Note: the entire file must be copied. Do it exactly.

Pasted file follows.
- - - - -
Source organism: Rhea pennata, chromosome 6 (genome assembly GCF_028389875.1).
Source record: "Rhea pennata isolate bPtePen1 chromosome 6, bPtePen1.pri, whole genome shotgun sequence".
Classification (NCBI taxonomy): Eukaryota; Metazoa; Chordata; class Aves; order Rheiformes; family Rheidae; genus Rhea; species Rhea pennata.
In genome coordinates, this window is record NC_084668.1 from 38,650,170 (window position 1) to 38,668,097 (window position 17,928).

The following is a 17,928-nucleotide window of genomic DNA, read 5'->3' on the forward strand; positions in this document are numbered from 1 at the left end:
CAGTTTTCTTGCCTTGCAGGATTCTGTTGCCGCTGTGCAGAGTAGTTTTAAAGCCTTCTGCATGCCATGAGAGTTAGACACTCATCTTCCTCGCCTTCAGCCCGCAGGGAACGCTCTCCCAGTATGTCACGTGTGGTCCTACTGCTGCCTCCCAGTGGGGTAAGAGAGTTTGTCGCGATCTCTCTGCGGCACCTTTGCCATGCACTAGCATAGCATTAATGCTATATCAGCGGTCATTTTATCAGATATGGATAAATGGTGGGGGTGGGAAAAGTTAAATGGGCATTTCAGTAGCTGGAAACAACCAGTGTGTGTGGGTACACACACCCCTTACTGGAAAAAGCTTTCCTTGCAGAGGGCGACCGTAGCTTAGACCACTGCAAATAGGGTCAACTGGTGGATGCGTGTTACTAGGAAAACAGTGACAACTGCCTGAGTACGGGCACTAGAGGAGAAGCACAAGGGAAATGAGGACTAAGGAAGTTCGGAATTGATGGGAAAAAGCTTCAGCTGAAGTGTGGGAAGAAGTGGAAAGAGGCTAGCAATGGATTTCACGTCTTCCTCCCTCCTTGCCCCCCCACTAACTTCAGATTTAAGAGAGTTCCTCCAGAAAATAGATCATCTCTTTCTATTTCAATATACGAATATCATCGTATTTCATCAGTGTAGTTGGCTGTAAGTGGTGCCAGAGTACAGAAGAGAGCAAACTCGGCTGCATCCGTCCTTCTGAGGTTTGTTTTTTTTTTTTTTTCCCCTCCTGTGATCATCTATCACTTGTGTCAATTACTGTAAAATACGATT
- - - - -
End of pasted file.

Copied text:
Source organism: Rhea pennata, chromosome 6 (genome assembly GCF_028389875.1).
Source record: "Rhea pennata isolate bPtePen1 chromosome 6, bPtePen1.pri, whole genome shotgun sequence".
Classification (NCBI taxonomy): Eukaryota; Metazoa; Chordata; class Aves; order Rheiformes; family Rheidae; genus Rhea; species Rhea pennata.
In genome coordinates, this window is record NC_084668.1 from 38,650,170 (window position 1) to 38,668,097 (window position 17,928).

The following is a 17,928-nucleotide window of genomic DNA, read 5'->3' on the forward strand; positions in this document are numbered from 1 at the left end:
CAGTTTTCTTGCCTTGCAGGATTCTGTTGCCGCTGTGCAGAGTAGTTTTAAAGCCTTCTGCATGCCATGAGAGTTAGACACTCATCTTCCTCGCCTTCAGCCCGCAGGGAACGCTCTCCCAGTATGTCACGTGTGGTCCTACTGCTGCCTCCCAGTGGGGTAAGAGAGTTTGTCGCGATCTCTCTGCGGCACCTTTGCCATGCACTAGCATAGCATTAATGCTATATCAGCGGTCATTTTATCAGATATGGATAAATGGTGGGGGTGGGAAAAGTTAAATGGGCATTTCAGTAGCTGGAAACAACCAGTGTGTGTGGGTACACACACCCCTTACTGGAAAAAGCTTTCCTTGCAGAGGGCGACCGTAGCTTAGACCACTGCAAATAGGGTCAACTGGTGGATGCGTGTTACTAGGAAAACAGTGACAACTGCCTGAGTACGGGCACTAGAGGAGAAGCACAAGGGAAATGAGGACTAAGGAAGTTCGGAATTGATGGGAAAAAGCTTCAGCTGAAGTGTGGGAAGAAGTGGAAAGAGGCTAGCAATGGATTTCACGTCTTCCTCCCTCCTTGCCCCCCCACTAACTTCAGATTTAAGAGAGTTCCTCCAGAAAATAGATCATCTCTTTCTATTTCAATATACGAATATCATCGTATTTCATCAGTGTAGTTGGCTGTAAGTGGTGCCAGAGTACAGAAGAGAGCAAACTCGGCTGCATCCGTCCTTCTGAGGTTTGTTTTTTTTTTTTTTTCCCCTCCTGTGATCATCTATCACTTGTGTCAATTACTGTAAAATACGATT